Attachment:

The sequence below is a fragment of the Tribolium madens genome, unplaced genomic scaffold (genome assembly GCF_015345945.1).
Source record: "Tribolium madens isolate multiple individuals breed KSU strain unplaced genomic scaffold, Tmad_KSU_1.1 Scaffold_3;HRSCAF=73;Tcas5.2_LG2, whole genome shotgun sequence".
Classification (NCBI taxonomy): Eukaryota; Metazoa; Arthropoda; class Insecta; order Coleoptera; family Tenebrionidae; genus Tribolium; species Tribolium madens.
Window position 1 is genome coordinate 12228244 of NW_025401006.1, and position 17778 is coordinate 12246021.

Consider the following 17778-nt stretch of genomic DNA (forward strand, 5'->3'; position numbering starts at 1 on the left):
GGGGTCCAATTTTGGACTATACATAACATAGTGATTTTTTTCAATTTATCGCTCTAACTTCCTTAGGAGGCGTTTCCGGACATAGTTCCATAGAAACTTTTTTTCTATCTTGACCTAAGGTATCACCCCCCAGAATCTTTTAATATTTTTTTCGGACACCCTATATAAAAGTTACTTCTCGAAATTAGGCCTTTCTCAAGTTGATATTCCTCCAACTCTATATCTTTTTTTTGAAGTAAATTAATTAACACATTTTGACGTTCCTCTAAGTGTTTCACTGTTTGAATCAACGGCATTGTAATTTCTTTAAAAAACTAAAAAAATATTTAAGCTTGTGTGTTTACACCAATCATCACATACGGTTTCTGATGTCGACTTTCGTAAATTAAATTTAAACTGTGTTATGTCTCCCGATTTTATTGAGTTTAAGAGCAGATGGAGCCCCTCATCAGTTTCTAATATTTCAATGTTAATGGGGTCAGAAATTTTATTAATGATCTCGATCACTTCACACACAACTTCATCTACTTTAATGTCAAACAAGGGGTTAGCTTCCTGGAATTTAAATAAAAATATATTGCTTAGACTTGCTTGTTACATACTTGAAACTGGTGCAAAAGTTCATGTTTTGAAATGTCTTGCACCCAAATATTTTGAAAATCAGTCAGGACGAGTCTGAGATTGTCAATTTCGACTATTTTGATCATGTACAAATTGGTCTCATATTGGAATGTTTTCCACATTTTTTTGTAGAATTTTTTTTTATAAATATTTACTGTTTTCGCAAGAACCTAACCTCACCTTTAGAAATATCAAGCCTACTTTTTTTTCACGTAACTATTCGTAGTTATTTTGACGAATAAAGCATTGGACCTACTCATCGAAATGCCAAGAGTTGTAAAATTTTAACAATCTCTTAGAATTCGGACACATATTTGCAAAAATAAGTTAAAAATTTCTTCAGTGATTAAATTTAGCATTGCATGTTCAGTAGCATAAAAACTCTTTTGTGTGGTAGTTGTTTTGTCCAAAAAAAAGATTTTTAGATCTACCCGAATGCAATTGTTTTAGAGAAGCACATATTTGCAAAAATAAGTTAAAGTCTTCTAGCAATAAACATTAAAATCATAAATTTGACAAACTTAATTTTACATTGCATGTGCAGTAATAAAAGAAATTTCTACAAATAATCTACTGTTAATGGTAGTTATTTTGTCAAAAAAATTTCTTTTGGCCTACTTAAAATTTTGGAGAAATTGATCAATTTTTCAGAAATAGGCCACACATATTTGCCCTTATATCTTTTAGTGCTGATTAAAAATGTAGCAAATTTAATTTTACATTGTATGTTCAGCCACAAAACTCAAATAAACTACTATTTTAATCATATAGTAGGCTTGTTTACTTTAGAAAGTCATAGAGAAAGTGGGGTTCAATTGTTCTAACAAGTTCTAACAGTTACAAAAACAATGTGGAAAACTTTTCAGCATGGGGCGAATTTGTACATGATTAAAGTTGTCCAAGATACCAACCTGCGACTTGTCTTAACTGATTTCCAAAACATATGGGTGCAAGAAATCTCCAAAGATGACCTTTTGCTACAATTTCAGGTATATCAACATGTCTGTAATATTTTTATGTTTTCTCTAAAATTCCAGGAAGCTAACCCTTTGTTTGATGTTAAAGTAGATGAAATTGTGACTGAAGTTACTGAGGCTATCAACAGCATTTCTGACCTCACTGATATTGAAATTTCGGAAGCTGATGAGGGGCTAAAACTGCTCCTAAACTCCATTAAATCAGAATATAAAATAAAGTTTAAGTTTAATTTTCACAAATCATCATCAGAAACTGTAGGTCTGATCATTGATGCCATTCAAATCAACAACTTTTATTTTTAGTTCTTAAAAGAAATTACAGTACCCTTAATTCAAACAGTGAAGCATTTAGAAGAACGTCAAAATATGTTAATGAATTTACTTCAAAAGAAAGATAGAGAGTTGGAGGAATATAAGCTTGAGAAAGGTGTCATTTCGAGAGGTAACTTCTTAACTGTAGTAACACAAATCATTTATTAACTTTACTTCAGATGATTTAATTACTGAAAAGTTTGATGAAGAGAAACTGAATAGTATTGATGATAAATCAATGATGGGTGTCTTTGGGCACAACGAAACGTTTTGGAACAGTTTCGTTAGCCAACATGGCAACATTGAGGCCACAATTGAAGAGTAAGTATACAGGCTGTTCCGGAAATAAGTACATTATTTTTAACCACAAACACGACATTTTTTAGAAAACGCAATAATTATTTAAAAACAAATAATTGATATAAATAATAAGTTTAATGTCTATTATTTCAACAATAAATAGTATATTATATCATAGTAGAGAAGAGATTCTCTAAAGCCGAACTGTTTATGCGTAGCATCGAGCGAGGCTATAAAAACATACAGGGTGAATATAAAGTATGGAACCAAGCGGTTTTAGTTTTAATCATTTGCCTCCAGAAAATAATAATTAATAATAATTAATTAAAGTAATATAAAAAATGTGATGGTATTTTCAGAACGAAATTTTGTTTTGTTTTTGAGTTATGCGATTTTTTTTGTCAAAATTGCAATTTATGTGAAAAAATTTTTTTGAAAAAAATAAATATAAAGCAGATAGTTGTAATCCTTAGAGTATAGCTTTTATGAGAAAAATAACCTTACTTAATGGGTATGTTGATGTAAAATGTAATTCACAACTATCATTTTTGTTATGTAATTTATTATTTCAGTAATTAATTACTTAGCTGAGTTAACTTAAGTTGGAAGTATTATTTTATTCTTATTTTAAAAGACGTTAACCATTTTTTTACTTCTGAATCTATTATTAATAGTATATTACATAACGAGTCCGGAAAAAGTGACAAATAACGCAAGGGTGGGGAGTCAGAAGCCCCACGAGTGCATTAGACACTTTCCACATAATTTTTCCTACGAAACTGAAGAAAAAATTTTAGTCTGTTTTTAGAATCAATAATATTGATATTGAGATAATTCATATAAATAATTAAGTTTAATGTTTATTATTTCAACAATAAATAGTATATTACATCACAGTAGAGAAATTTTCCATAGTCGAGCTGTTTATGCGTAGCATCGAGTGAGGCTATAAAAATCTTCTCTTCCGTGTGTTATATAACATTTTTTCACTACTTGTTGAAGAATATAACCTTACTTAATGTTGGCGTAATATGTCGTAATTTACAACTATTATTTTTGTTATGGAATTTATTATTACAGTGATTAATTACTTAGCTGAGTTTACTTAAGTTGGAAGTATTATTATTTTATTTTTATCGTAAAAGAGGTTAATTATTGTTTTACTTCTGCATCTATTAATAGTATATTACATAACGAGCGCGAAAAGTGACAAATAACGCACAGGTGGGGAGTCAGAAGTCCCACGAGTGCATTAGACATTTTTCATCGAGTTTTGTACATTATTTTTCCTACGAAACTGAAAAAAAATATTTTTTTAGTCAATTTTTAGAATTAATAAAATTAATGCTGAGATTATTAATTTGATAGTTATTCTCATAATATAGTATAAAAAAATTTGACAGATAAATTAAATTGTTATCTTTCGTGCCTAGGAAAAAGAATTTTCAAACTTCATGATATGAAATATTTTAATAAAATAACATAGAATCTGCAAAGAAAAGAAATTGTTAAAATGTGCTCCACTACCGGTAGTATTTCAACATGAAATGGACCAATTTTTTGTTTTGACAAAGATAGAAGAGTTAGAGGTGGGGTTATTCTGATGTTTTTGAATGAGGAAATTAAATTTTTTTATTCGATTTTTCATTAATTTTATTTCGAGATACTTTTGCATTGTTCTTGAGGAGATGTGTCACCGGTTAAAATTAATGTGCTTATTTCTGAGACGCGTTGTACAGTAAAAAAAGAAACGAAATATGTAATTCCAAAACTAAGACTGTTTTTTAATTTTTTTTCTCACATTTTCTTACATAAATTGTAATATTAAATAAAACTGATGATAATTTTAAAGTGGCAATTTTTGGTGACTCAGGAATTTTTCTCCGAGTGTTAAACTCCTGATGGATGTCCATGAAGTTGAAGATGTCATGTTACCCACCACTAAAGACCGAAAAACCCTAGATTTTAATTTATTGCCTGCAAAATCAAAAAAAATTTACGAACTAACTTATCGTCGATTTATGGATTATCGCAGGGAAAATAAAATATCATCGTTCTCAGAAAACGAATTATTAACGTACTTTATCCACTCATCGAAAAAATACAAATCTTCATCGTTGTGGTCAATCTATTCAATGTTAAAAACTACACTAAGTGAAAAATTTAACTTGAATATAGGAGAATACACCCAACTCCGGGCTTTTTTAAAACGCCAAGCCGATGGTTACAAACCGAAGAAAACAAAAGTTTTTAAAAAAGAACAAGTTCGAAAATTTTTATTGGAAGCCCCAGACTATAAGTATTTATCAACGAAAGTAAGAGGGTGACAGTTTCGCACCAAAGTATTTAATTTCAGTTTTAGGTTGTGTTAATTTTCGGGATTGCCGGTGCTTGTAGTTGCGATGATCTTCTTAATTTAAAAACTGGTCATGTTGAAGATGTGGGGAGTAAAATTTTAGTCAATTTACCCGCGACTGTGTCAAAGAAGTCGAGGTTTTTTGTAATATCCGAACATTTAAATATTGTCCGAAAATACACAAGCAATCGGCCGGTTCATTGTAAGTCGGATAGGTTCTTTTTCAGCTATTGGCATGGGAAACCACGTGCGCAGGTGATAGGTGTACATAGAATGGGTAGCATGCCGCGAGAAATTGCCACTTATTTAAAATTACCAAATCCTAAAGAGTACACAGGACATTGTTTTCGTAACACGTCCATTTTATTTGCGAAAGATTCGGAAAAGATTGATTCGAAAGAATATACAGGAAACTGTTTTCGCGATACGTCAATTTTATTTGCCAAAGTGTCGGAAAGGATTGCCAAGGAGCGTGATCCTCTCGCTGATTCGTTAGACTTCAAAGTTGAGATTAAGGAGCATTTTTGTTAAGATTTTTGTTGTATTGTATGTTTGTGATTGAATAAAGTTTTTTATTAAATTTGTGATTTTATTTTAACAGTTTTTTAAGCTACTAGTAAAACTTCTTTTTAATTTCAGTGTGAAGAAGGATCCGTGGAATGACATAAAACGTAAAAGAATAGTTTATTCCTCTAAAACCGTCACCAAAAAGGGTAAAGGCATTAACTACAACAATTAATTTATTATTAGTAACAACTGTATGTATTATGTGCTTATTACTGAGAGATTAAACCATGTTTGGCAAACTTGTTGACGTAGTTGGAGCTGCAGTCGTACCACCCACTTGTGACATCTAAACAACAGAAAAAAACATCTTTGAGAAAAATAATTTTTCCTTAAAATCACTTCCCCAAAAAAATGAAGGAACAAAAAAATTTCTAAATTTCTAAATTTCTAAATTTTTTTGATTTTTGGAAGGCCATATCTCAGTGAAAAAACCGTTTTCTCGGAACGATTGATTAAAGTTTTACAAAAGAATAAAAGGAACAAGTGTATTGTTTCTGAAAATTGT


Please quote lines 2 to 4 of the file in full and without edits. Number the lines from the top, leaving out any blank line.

Source record: "Tribolium madens isolate multiple individuals breed KSU strain unplaced genomic scaffold, Tmad_KSU_1.1 Scaffold_3;HRSCAF=73;Tcas5.2_LG2, whole genome shotgun sequence".
Classification (NCBI taxonomy): Eukaryota; Metazoa; Arthropoda; class Insecta; order Coleoptera; family Tenebrionidae; genus Tribolium; species Tribolium madens.
Window position 1 is genome coordinate 12228244 of NW_025401006.1, and position 17778 is coordinate 12246021.